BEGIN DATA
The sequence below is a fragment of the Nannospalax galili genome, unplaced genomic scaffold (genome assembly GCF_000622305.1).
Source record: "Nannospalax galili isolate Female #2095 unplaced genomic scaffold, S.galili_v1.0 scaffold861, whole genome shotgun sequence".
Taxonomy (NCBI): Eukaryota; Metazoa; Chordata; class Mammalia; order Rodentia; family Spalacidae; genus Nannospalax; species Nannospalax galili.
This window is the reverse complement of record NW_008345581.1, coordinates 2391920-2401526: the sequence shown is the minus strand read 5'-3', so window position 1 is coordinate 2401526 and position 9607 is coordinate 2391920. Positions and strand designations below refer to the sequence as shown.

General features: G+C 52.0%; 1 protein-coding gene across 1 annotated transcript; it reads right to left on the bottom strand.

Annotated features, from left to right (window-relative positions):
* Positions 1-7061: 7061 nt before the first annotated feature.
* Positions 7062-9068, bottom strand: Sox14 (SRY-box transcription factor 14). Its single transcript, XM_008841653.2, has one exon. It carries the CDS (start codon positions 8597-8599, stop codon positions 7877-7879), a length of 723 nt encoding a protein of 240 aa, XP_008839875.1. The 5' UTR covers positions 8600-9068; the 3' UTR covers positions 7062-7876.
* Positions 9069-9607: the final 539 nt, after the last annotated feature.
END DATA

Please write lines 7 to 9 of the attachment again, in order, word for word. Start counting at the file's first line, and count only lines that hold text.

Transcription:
* Positions 1-7061: 7061 nt before the first annotated feature.
* Positions 7062-9068, bottom strand: Sox14 (SRY-box transcription factor 14). Its single transcript, XM_008841653.2, has one exon. It carries the CDS (start codon positions 8597-8599, stop codon positions 7877-7879), a length of 723 nt encoding a protein of 240 aa, XP_008839875.1. The 5' UTR covers positions 8600-9068; the 3' UTR covers positions 7062-7876.
* Positions 9069-9607: the final 539 nt, after the last annotated feature.